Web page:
EVEN AS America’s political stalemate brought warnings of a renewed global economic crisis, major sectors of the British economy all pointed to expansion again in September, with purchasing managers suggesting the strongest quarter’s growth in 15 years.
The services industry rounded off Markit’s purchasing managers’ indexes (PMI) yesterday, with another month of bumper growth. The headline figure reached 60.3, soaring above the neutral mark of 50, and only slightly below August’s seven-year high.
The UK’s construction companies, manufacturers and services firms recorded the best quarter on record, with the highest figures since the survey began in 1998.
Taken at face value, the surveys suggest that the economy surged between July and September, and is set for growth of around 1.2 or 1.3 per cent. Capital Economics’ Vicky Redwood said: “This might be a bit of a tall order. Nonetheless, GDP growth should have at least beaten the second quarter’s 0.7 per cent rise.”
Firms are finally reporting that recent growth is translating into new jobs, with the highest employment index for just over six years recorded. The indicator of recruitment picked up speed in all sectors.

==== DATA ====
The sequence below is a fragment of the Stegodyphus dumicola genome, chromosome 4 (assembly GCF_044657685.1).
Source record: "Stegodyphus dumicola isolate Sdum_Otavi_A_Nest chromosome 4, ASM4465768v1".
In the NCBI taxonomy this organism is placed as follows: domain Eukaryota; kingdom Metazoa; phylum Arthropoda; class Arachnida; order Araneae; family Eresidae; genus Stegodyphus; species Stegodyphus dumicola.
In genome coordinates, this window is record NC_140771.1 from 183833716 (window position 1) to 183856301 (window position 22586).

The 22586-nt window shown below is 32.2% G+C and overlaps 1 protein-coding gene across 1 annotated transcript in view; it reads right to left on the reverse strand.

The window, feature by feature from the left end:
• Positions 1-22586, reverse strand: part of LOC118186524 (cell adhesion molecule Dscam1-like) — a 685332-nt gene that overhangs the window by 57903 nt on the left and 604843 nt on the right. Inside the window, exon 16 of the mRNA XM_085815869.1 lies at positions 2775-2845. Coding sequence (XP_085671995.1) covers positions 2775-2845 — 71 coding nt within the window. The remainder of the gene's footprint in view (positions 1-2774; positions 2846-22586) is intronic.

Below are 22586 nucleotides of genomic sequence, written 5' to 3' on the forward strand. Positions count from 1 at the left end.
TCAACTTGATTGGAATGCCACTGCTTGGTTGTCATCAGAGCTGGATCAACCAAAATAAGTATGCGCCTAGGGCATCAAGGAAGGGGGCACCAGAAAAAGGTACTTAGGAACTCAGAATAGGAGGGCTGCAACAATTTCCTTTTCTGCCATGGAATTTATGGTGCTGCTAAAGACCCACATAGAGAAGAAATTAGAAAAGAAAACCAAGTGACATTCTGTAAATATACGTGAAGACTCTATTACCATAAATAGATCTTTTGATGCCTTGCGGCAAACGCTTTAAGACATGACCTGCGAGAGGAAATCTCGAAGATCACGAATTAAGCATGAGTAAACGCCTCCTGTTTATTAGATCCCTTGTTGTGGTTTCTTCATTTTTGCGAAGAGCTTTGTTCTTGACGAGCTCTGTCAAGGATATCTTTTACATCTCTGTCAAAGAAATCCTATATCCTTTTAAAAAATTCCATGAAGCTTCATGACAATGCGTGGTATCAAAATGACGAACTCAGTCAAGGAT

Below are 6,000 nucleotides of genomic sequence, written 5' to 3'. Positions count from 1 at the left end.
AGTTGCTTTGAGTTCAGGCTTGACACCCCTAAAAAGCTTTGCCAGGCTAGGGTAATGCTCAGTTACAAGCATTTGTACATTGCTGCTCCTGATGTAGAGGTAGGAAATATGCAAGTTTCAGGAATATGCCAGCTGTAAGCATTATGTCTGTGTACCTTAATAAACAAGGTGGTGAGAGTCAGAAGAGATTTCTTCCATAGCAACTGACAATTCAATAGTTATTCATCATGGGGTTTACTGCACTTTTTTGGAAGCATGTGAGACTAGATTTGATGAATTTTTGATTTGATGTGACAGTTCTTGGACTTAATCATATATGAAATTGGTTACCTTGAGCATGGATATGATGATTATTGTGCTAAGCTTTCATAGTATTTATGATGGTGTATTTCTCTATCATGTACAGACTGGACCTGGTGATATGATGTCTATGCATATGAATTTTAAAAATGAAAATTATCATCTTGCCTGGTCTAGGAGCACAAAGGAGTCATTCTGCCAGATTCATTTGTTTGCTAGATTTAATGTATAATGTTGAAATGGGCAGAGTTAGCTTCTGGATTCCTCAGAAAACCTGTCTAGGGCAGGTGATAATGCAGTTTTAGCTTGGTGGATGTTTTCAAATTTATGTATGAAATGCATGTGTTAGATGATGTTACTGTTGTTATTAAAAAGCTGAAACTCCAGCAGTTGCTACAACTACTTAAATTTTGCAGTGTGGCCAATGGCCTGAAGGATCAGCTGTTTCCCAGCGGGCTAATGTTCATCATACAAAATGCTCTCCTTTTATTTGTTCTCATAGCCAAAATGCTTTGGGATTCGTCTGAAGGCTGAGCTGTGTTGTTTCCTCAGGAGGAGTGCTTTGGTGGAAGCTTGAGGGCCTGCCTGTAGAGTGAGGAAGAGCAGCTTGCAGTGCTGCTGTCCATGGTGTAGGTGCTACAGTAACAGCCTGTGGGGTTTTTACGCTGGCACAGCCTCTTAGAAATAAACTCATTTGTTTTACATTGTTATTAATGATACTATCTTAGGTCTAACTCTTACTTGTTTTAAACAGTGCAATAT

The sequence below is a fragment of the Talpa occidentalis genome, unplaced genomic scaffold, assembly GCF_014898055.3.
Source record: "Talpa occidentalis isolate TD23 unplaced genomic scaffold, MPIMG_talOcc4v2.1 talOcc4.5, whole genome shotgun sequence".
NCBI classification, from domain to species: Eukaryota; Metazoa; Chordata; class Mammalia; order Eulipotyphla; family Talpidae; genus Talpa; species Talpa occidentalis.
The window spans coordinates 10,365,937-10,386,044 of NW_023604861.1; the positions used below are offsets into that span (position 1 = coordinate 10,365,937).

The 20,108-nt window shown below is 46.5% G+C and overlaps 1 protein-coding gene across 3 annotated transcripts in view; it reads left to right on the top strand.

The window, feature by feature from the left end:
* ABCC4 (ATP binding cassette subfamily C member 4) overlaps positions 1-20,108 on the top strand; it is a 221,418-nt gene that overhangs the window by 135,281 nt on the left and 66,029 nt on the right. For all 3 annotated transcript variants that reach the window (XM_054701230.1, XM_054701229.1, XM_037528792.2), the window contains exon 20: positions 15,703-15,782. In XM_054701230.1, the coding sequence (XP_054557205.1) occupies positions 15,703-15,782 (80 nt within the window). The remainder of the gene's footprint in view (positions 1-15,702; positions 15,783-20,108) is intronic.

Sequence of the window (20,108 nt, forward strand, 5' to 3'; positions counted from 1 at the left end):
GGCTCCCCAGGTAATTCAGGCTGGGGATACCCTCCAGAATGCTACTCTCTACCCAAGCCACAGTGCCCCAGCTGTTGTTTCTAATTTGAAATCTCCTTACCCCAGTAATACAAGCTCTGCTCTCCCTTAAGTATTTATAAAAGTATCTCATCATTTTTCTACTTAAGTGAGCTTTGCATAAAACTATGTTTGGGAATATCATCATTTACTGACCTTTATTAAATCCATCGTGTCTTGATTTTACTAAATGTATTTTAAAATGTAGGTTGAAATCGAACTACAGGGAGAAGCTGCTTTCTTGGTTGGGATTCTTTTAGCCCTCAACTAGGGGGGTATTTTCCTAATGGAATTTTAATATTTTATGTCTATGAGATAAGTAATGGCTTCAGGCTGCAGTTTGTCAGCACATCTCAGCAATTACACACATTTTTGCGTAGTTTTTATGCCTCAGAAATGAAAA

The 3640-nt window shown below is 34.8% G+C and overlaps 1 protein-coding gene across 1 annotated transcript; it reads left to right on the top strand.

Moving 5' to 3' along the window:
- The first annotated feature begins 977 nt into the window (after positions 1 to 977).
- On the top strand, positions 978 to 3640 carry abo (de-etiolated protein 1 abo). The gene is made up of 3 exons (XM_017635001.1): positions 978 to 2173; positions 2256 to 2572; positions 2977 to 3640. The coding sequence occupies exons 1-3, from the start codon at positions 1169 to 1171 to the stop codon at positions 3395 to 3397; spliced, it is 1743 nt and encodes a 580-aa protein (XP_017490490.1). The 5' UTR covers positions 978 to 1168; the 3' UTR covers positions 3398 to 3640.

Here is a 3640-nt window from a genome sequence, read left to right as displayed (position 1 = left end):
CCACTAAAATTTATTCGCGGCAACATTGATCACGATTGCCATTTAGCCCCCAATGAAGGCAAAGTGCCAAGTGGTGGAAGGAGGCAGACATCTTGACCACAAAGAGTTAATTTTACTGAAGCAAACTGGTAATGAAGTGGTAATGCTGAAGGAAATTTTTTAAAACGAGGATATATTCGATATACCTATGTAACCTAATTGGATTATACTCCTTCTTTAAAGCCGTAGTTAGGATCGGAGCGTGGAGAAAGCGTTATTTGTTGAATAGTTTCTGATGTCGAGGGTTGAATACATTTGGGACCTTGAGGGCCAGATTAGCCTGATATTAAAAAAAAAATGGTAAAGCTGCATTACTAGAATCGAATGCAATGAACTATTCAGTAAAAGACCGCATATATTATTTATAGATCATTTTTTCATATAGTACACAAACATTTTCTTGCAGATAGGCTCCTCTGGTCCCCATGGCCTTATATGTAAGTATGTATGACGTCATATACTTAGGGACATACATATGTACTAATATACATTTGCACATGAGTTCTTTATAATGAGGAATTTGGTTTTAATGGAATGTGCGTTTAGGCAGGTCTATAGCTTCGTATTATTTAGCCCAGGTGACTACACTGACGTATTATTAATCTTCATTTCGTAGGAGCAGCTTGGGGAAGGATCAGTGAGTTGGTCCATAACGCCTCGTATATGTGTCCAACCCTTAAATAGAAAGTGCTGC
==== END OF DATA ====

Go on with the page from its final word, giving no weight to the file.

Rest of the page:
However, Jeremy Cook of World First noted a caveat: “Banks and business-to-business services are benefiting from the housing market and corporate activity improvements respectively, however, consumer-facing companies are not progressing at the same rate.”
Halifax yesterday confirmed the trend, announcing that house prices climbed rapidly in the three months to September, up 6.2 per cent on the same period in 2012. According to the bank, the ratio of prices to earnings is at its highest since mid-2007, and is on an upward trajectory.
Christian Schulz, senior economist at Berenberg commented: “Unfortunately, households’ real wages are still not rising and they cannot reduce their savings rate forever, so the current heady pace of the recovery may not be sustained.”